Nonfiction > James Ford Rhodes > History of the Civil War, 1861–1865 > Page 76
James Ford Rhodes (1848–1927).  History of the Civil War, 1861–1865  1917.
Page 76
the Duke of Somerset, 1 and myself met at the Treasury today to consider what we could properly do about the American cruiser come, no doubt, to search the West Indian packet supposed to be bringing hither the two Southern envoys; and much to my regret, it appeared that, according to the principles of international law laid down in our courts by Lord Stowell, and practiced and enforced by us, a belligerent has the right to stop and search any neutral not being a ship of war and being found on the high seas and being suspected of carrying enemy’s despatches; and that consequently this American cruiser might, by our own principles of international law, stop the West Indian packet, search her and if the Southern men and their despatches and credentials were found on board, either take them out, or seize the packet and carry her back to New York for trial.” 2 “Consequently,” as Charles F. Adams wrote, “the San Jacinto might, on English principles of international law, stop the Trent, search her, and if the Southern men were on board, do exactly what Captain Wilkes had already just done,—take them out and then allow the packet to proceed on its voyage.” 3 Such was the opinion of the law officers in a hypothetical case on November 11, but, eighteen days later, when they considered an actual seizure, until then justified by English principles and practice, they reversed their decision and declared Wilkes’s act “illegal and unjustifiable by international law.” 4 In other words, they abandoned the English precedent and adopted the hitherto American contention as more in accordance with the age of steam and conditions on the sea in the last half of the nineteenth century.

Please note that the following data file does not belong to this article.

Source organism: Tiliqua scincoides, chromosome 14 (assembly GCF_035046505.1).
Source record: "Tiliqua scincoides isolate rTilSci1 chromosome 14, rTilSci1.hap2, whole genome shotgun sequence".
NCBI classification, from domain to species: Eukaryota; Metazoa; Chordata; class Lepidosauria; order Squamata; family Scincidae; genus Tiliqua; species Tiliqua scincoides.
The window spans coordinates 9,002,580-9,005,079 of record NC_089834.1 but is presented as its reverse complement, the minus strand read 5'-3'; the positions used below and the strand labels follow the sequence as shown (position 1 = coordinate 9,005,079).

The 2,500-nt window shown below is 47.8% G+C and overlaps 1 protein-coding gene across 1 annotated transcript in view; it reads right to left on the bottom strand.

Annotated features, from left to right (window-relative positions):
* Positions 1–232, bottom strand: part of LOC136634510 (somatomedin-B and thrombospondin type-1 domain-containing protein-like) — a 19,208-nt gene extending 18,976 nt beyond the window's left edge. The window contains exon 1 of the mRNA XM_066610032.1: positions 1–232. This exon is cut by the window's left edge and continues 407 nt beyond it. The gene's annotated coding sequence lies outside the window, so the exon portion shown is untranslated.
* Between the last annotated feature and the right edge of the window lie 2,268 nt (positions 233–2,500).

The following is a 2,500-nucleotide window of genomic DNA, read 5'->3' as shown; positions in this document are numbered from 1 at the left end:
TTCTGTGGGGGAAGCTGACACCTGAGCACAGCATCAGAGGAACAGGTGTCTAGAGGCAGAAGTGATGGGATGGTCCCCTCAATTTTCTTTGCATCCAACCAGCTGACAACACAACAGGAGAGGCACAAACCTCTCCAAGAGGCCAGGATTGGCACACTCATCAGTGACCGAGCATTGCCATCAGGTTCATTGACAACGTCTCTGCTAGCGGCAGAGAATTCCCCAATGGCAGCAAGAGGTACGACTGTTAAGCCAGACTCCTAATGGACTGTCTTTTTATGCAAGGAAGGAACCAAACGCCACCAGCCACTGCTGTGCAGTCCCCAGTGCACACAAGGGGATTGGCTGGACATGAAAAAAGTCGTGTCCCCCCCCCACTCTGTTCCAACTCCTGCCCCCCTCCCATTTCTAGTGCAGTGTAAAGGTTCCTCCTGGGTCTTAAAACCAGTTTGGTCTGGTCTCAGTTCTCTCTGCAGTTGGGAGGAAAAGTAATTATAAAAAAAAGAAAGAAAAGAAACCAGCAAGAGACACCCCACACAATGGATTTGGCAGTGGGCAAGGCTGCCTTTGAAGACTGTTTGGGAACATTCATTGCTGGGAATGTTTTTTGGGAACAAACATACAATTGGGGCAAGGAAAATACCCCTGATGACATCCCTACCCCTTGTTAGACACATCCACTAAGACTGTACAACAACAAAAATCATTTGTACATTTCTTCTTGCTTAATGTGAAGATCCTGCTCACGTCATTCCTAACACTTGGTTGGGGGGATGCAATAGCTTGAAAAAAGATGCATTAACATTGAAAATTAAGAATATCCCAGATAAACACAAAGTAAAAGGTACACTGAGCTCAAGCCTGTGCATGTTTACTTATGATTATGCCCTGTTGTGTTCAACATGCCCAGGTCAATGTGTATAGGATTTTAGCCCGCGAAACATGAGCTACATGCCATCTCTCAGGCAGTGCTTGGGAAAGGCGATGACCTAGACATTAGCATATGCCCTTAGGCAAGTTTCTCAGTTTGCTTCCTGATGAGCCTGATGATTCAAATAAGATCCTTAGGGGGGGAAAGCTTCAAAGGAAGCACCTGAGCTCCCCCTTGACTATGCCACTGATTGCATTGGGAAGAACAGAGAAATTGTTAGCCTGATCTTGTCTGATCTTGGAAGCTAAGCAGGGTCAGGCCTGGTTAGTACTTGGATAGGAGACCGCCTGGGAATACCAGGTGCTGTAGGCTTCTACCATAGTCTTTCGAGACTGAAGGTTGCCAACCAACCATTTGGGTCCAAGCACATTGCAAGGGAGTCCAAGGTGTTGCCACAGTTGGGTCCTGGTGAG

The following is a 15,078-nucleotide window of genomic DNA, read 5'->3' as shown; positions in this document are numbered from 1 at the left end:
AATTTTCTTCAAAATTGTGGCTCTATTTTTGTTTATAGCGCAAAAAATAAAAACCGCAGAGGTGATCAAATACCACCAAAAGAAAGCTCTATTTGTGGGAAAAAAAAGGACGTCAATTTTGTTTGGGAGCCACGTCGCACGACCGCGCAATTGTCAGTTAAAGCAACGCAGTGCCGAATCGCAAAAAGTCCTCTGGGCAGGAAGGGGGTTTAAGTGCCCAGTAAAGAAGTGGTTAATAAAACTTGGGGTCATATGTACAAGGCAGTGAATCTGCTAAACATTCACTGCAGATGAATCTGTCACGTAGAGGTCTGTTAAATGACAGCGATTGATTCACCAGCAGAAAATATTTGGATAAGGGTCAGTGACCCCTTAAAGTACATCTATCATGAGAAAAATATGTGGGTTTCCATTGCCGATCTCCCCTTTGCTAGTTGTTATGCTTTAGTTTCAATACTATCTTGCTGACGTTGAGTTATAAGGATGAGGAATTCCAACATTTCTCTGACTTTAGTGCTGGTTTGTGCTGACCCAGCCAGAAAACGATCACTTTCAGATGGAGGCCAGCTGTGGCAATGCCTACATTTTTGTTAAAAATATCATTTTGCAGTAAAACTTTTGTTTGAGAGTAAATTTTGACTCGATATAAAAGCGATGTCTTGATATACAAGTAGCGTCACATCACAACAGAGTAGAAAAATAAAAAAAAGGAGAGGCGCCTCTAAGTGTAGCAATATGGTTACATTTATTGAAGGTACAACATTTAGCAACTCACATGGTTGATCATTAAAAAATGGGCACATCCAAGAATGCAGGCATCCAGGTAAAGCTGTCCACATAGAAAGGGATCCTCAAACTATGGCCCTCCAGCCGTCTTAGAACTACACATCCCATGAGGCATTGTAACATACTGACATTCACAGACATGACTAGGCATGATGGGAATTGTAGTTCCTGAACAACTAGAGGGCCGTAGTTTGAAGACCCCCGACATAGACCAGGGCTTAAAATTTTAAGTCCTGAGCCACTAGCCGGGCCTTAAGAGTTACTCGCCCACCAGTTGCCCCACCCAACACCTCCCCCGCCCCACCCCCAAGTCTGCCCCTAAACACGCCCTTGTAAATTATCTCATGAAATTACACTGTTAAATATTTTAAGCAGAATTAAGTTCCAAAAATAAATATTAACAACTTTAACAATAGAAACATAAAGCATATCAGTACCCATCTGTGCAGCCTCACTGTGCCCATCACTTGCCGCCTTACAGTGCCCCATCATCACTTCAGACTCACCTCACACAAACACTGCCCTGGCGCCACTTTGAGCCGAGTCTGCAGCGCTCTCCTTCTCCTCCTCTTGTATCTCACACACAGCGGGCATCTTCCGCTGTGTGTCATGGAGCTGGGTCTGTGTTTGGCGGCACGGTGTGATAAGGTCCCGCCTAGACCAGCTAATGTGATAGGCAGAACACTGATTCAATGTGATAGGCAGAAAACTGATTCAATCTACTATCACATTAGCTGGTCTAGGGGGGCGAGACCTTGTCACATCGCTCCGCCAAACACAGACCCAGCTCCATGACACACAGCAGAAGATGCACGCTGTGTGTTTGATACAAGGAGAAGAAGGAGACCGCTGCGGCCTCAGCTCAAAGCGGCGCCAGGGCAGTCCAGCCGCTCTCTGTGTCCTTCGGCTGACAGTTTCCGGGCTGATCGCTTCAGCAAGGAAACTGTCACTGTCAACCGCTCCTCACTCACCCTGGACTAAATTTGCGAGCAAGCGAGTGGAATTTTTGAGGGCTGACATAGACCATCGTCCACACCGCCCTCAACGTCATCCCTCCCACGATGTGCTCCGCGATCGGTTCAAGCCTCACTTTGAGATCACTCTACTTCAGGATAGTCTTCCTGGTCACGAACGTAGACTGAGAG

Note 1. First Lord of Admiralty. [back]
Note 2. Nov. 11. Delane, II, 36; C. F. A., M. H. S., XLV, 54. [back]
Note 3. M. H. S., XLV, 56. [back]
Note 4. Martin, V, 419; Earl Russell II, 345. [back]


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